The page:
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CPSC 3730 Cryptography

CPSC 3730 Cryptography. Chapter 11, 12 Message Authentication and Hash Functions. Message Authentication. message authentication is concerned with: protecting the integrity of a message validating identity of originator non-repudiation of origin (dispute resolution)

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CPSC 3730 Cryptography

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  1. CPSC 3730 Cryptography Chapter 11, 12 Message Authentication and Hash Functions Cryptography

  2. Message Authentication • message authentication is concerned with: • protecting the integrity of a message • validating identity of originator • non-repudiation of origin (dispute resolution) • will consider the security requirements • then three alternative functions used: • message encryption • message authentication code (MAC) • hash function Cryptography

  3. Security Requirements • disclosure • traffic analysis • masquerade • content modification • sequence modification • timing modification • source repudiation • destination repudiation Cryptography

  4. Message Encryption • message encryption by itself also provides a measure of authentication • if symmetric encryption is used then: • receiver know sender must have created it • since only sender and receiver now key used • know content cannot of been altered • if message has suitable structure, redundancy or a checksum to detect any changes Cryptography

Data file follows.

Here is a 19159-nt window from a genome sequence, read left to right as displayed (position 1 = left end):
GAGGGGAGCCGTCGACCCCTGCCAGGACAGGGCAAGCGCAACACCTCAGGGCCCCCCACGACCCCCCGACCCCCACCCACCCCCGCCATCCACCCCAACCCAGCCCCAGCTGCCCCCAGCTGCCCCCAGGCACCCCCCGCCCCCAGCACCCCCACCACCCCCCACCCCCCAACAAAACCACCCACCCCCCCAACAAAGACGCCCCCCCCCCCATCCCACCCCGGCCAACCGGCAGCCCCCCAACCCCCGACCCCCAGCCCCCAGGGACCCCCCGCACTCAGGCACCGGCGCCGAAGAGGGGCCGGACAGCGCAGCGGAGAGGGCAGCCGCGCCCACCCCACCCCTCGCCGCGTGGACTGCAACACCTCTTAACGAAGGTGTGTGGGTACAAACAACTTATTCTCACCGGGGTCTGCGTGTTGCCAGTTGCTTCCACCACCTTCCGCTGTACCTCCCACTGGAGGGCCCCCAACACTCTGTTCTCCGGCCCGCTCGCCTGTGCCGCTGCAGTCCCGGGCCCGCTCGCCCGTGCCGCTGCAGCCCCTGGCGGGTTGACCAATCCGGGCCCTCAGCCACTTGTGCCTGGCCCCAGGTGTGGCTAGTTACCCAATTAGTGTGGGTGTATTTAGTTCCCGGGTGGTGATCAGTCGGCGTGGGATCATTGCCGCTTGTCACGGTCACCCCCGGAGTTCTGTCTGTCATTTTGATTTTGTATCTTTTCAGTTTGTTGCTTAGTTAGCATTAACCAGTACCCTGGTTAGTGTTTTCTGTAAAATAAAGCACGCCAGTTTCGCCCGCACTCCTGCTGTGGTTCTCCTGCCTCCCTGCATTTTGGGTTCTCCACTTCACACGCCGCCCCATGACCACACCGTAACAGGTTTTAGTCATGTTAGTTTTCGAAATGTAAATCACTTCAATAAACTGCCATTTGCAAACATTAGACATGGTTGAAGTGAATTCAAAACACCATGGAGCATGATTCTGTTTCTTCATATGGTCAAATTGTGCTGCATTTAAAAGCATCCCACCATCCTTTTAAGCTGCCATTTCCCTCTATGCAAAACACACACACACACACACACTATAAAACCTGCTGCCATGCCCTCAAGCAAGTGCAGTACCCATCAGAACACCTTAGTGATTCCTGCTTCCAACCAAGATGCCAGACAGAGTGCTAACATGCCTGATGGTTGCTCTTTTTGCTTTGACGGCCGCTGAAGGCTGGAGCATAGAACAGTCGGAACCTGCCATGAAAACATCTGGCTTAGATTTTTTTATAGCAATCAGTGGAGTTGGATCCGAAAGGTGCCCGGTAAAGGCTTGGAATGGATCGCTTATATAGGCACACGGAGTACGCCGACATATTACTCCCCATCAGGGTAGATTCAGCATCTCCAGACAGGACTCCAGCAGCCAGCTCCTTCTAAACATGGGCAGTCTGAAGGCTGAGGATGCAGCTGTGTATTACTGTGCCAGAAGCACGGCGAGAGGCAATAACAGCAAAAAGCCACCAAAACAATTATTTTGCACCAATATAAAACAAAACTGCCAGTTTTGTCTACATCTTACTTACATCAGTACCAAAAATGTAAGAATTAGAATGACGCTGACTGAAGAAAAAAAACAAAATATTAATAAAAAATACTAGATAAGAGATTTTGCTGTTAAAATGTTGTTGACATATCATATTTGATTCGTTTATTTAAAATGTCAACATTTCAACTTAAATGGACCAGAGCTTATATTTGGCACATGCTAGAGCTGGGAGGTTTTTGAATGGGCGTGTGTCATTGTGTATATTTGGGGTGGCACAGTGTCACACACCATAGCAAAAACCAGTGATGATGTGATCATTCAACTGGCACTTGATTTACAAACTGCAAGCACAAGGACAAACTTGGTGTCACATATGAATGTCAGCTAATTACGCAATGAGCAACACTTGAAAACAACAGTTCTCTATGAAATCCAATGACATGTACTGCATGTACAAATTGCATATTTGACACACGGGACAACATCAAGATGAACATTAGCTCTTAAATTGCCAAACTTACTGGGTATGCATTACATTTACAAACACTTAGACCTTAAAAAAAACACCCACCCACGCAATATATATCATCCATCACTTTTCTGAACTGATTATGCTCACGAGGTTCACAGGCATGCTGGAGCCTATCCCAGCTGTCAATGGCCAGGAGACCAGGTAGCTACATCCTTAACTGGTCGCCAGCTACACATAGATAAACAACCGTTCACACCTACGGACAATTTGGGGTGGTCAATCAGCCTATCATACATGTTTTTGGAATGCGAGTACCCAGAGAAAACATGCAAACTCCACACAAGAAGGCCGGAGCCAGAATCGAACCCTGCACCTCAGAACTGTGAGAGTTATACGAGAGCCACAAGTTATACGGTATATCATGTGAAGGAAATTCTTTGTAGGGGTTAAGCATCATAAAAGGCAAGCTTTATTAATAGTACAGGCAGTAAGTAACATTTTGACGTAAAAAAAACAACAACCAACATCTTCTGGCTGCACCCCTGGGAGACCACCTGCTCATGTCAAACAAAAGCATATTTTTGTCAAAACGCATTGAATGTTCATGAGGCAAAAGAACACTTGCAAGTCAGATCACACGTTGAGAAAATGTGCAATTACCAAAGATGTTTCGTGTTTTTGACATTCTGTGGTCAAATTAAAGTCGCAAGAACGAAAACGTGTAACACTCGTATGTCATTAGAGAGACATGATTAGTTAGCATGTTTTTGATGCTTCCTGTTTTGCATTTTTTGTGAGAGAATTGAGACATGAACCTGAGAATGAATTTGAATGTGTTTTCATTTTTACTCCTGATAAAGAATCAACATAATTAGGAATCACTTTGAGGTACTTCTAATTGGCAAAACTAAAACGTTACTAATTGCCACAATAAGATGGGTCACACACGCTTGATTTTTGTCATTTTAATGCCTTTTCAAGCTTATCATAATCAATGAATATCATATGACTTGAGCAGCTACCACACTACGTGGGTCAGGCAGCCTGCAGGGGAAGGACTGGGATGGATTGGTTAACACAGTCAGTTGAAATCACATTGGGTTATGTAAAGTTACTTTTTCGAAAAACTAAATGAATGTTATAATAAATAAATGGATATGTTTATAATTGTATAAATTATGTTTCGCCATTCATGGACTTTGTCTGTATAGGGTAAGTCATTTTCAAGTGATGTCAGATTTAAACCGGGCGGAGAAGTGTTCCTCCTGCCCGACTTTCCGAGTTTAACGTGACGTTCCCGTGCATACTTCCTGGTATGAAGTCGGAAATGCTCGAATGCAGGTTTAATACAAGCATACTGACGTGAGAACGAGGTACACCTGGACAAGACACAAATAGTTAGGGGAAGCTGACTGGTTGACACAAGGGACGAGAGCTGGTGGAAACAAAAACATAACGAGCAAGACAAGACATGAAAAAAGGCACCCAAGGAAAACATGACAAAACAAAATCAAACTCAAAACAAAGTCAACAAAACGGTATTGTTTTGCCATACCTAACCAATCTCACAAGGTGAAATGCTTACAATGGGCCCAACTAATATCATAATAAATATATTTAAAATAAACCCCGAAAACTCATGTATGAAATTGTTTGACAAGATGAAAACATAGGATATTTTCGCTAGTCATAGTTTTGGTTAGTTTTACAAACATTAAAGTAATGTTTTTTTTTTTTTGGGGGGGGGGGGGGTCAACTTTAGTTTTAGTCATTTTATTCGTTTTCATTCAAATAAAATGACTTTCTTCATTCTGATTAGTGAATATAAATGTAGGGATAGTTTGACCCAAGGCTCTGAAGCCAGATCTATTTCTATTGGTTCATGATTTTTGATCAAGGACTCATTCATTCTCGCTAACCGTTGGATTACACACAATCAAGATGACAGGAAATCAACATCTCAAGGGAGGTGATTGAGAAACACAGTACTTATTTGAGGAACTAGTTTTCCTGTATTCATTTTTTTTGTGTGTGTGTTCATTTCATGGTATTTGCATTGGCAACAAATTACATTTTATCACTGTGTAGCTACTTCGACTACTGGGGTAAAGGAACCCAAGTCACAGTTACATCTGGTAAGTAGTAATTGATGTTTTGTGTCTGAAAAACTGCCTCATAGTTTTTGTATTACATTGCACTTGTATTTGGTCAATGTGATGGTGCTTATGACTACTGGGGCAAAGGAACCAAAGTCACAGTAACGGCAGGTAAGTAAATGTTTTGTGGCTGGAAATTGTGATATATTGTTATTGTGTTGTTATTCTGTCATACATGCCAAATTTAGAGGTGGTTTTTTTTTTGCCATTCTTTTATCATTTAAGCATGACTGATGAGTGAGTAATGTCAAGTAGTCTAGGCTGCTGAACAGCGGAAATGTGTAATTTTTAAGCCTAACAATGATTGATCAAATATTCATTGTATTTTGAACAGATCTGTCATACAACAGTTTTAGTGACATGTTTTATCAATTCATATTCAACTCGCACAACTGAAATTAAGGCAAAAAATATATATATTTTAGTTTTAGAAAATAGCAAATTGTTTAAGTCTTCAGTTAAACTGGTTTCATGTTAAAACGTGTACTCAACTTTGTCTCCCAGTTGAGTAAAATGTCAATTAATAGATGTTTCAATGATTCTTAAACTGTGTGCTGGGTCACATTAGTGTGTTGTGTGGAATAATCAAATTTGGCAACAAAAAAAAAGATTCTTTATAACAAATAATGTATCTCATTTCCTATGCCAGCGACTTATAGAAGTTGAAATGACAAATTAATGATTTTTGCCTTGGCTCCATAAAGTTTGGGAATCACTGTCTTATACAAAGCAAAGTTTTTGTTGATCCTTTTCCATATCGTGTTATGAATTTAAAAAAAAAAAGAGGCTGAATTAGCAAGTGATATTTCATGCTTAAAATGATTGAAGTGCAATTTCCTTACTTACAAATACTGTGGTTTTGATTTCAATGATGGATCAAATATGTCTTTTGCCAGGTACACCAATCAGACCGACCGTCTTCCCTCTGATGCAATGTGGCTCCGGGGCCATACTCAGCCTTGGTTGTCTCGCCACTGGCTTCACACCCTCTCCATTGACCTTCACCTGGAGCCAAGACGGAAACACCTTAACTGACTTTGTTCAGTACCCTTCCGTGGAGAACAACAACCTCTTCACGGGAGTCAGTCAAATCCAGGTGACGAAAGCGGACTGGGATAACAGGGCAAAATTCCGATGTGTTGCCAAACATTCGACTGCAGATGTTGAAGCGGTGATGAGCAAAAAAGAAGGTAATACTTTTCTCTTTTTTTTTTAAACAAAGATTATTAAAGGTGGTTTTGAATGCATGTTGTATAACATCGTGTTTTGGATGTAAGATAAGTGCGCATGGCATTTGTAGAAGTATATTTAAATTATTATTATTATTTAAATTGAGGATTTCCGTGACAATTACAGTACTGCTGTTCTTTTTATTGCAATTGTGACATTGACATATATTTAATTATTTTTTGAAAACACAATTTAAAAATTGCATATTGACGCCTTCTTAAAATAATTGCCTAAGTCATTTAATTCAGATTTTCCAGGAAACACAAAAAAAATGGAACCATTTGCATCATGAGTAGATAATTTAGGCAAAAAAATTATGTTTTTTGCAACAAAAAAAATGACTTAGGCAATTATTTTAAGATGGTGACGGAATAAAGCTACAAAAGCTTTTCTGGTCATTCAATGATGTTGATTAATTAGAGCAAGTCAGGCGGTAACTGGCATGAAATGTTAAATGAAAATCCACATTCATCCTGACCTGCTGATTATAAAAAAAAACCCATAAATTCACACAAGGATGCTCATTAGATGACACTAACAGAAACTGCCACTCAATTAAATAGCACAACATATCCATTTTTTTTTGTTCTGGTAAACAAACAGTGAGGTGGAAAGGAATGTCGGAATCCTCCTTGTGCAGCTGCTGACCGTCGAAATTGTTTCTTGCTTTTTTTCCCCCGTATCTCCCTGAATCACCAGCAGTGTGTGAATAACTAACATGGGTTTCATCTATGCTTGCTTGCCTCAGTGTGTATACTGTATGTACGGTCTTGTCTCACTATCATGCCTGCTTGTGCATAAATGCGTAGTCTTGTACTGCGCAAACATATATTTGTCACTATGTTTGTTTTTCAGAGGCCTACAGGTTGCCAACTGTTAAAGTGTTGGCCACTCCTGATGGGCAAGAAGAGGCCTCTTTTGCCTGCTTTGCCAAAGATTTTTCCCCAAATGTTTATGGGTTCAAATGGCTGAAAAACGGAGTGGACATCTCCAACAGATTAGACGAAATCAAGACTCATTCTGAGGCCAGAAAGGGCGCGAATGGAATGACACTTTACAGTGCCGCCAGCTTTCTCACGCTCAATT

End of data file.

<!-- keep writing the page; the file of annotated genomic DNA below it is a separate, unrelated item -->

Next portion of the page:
5. Message Encryption • if public-key encryption is used: • encryption provides no confidence of sender • since anyone potentially knows public-key • however if • sender signs message using their private-key • then encrypts with recipients public key • have both secrecy and authentication • again need to recognize corrupted messages • but at cost of two public-key uses on message Cryptography

  6. Fig. 11.1 Basic Uses of Message Encryption Cryptography

  7. Message Authentication Code (MAC) • generated by an algorithm that creates a small fixed-sized block • depending on both message and some key • like encryption though need not be reversible • appended to message as a signature • receiver performs same computation on message and checks it matches the MAC • provides assurance that message is unaltered and comes from sender Cryptography

  8. Message Authentication Code Cryptography

  9. Fig. 11.4 Basic Uses of Message Authentication Code (MAC) Cryptography

  10. Fig. 11.5 Basic Uses of Hash Functions Cryptography

  11. Message Authentication Codes • as shown the MAC provides authentication • can also use encryption for secrecy • generally use separate keys for each • can compute MAC either before or after encryption • is generally regarded as better done before • why use a MAC? • sometimes only authentication is needed • sometimes need authentication to persist longer than the encryption (eg. archival use) • note that a MAC is not a digital signature Cryptography

  12. MAC Properties • a MAC is a cryptographic checksum MAC = CK(M) • condenses a variable-length message M • using a secret key K • to a fixed-sized authenticator • is a many-to-one function • potentially many messages have same MAC • but finding these needs to be very difficult Cryptography

  13. Requirements for MACs • taking into account the types of attacks • need the MAC to satisfy the following: • knowing a message and MAC, is infeasible to find another message with same MAC • MACs should be uniformly distributed • MAC should depend equally on all bits of the message Cryptography